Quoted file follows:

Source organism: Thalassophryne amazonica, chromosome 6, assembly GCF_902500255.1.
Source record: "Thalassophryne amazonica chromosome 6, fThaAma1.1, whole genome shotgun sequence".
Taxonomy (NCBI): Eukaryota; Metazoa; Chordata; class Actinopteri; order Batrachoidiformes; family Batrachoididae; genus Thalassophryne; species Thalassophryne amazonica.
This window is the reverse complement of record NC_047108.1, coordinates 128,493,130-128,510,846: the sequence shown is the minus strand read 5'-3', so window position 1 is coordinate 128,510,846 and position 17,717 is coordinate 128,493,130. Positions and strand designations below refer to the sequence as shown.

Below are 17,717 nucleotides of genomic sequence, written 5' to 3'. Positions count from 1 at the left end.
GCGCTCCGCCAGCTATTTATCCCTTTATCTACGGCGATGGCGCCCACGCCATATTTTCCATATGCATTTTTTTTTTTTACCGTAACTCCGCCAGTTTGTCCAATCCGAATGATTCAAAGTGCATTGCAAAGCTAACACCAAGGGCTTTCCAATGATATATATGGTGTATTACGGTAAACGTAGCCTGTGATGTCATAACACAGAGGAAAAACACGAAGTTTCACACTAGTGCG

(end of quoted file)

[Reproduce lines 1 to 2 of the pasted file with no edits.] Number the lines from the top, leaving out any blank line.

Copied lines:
Source organism: Thalassophryne amazonica, chromosome 6, assembly GCF_902500255.1.
Source record: "Thalassophryne amazonica chromosome 6, fThaAma1.1, whole genome shotgun sequence".